• Providing leadership. In most schools that have succeeded in implementing the habits of mind, someone is a "cheerleader" for the habits. It might be an administrator, department chair, mentor teacher, resource teacher, or other staff member. A team of such staff members assumes such responsibilities as communicating with parents, orienting new staff members, conducting action research, collecting archives of habits of mind–infused lessons, and providing professional development.

Beyond Skills and Knowledge

What if education were less about acquiring skills and knowledge and more about cultivating the dispositions and habits of mind that students will need for a lifetime of learning, problem solving and decision making? What if education were less concerned with the end-of-year exam and more concerned with who students become as a result of their schooling? (Ritchhart, 2002, p. xxi)
Ritchhart asks important questions, and the habits of mind provide one way of getting beyond academic skills and knowledge and preparing students for a variety of situations. The habits of mind were derived from studies of effective, skillful problem solvers and decision makers from many walks of life (Costa, 2001).
Although college for all is a laudable goal, the habits of mind will help students get ready not only for college, but also for life. They will prepare them to be effective employees, innovative workers, empathic family members, and successful citizens. These skills are essential for successful adults, and the earlier students can learn them, the better.

Conley, D. T. (2010). Redefining college readiness. Eugene, OR: Education Policy Improvement Center.

Costa, A. (2001). Habits of mind. In A. Costa (Ed.), Developing minds: A resource book for teaching thinking (pp. 80–86). Alexandria, VA: ASCD.

Costa, A. L., & Kallick, B. (Eds.). (2000). Discovering and exploring habits of mind. Alexandria, VA: ASCD.

Costa, A. L., & Kallick, B. (Eds.). (2008). Learning and leading with habits of mind: 16 essential characteristics for success. Alexandria, VA: ASCD.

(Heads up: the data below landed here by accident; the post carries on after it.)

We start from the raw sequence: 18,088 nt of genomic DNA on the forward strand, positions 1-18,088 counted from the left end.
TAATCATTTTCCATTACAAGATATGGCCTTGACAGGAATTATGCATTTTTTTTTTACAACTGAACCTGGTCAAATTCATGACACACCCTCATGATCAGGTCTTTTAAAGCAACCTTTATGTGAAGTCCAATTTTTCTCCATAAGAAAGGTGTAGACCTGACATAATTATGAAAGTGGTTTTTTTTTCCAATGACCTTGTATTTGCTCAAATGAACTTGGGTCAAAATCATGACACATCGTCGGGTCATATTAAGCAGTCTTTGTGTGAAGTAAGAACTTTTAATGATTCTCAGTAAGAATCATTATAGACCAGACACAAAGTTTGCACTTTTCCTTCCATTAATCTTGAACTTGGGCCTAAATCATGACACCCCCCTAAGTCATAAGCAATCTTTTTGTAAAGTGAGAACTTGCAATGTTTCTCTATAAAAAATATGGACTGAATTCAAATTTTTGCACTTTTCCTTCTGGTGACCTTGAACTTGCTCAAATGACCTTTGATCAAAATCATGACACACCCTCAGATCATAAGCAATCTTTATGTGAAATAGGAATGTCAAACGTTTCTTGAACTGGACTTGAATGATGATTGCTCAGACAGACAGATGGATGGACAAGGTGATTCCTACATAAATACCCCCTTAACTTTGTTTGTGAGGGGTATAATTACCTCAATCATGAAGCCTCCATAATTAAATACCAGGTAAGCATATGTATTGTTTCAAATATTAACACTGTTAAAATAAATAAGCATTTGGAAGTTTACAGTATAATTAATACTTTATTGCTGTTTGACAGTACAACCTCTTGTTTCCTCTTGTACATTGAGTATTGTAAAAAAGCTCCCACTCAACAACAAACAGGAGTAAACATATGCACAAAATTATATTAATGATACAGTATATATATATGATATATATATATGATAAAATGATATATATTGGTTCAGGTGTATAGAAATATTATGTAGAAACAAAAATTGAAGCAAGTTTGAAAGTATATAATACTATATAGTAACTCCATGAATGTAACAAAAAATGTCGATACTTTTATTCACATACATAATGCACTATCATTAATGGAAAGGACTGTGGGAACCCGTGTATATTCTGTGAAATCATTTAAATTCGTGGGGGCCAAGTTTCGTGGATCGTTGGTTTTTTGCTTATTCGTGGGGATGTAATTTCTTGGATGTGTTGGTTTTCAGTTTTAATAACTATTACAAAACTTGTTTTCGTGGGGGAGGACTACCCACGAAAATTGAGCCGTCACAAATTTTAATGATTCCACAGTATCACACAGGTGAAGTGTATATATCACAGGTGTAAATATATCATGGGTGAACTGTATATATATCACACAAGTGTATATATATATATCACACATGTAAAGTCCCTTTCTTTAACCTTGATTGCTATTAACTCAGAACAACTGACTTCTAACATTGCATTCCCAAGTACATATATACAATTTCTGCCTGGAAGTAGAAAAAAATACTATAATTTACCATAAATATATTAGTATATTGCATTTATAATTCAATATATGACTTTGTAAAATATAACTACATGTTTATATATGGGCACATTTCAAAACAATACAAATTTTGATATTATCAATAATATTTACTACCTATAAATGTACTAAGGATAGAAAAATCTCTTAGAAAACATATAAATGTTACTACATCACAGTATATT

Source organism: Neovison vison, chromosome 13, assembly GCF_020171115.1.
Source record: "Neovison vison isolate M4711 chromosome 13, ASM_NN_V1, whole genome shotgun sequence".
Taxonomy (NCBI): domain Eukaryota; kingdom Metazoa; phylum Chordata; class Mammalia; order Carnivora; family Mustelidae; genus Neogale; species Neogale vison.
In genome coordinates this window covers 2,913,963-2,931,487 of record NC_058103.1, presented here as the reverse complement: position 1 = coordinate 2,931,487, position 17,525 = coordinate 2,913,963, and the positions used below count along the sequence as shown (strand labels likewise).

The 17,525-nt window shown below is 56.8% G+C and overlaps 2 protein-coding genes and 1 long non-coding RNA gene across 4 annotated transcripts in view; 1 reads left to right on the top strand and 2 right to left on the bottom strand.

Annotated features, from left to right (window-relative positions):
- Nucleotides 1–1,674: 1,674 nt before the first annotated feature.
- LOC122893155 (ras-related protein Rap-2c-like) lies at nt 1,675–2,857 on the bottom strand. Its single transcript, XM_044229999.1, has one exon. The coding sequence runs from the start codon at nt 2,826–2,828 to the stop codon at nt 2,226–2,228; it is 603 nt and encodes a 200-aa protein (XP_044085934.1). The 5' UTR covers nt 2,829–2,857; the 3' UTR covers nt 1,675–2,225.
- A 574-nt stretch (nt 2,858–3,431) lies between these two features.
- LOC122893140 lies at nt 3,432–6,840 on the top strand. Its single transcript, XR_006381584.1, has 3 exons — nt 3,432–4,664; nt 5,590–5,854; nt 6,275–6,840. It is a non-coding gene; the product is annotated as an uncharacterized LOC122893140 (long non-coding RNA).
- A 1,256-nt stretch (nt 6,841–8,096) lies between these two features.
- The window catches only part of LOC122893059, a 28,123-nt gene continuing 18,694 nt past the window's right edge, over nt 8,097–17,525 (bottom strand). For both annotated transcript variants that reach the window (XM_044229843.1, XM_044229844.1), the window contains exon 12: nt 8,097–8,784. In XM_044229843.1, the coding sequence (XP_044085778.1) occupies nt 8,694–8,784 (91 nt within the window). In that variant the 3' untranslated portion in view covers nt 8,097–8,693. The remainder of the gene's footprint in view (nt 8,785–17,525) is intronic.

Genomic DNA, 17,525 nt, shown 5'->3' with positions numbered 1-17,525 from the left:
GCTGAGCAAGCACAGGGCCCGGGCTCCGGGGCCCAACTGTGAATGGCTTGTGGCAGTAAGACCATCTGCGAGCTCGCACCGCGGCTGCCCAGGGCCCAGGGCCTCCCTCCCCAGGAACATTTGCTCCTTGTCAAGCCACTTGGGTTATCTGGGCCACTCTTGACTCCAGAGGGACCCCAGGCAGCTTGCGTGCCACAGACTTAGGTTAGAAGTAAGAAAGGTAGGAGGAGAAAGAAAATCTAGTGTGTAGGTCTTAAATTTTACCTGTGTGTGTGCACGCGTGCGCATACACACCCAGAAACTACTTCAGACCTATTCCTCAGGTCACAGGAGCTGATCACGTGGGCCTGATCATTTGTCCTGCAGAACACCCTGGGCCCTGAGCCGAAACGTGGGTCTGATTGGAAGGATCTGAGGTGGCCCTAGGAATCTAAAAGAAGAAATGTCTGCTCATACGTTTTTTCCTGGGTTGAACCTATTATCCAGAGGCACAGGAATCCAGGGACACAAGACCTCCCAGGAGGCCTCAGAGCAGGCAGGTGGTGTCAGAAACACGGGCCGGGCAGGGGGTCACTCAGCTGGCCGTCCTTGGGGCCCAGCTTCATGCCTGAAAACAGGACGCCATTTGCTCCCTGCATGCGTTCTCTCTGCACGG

Ricthhart, R. (2002). Intellectual character: What is it, why it matters, and how to get it. San Francisco, CA: Jossey-Bass.

Jenny Edwards, author and education consultant, teaches in the Leadership for Change doctoral program in the School of Leadership Studies at Fielding Graduate University in Santa Barbara, California. She has taught at the elementary, middle school, and university levels and served in professional learning for Jefferson County Schools in Denver, Colorado. In this role, she was involved in mentoring teachers, presenting demonstration lessons, and facilitating professional learning sessions throughout the district.

She began teaching time management for educators when she was serving at the elementary level and has expanded her work over the years. In addition, Edwards has conducted extensive research in the area of Cognitive Coaching(SM), including its effects on teacher efficacy, empowerment, conceptual thinking, and student-centered teaching. She has presented at conferences in 14 countries in French, Italian, Spanish, and English on topics related to using language effectively with students, managing time effectively, conducting research. Edwards holds ACC coaching certification with the International Coach Federation and is trained as a life and grief coach.